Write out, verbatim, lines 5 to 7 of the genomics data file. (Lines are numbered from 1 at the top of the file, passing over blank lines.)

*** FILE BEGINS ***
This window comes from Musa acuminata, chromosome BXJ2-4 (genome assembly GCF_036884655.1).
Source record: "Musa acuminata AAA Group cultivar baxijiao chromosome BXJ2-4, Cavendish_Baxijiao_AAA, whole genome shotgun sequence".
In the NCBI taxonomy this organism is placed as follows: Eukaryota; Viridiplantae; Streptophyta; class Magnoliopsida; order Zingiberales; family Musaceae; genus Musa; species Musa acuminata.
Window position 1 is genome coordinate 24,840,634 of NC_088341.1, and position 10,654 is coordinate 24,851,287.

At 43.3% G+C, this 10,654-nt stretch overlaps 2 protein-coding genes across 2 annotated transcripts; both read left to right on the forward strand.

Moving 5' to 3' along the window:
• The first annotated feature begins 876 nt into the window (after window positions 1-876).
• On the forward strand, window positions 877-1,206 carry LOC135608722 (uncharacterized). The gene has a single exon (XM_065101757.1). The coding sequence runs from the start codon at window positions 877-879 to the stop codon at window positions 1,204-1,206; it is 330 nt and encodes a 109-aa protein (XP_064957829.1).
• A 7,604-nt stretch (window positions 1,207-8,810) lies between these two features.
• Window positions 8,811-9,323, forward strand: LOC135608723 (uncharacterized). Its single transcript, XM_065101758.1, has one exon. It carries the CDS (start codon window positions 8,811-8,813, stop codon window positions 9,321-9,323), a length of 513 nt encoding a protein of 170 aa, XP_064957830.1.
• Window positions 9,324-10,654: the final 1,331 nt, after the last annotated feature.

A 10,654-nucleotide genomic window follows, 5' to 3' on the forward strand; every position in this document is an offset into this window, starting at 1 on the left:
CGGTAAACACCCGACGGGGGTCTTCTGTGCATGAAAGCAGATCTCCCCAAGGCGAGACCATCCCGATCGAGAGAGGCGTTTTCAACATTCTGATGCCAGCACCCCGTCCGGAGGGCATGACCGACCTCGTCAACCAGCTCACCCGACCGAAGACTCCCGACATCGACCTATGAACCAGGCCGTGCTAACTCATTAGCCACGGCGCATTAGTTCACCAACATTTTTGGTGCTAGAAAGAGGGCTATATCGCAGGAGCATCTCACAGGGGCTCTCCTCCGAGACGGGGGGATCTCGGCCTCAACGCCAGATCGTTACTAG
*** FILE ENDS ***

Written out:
At 43.3% G+C, this 10,654-nt stretch overlaps 2 protein-coding genes across 2 annotated transcripts; both read left to right on the forward strand.

Moving 5' to 3' along the window:
• The first annotated feature begins 876 nt into the window (after window positions 1-876).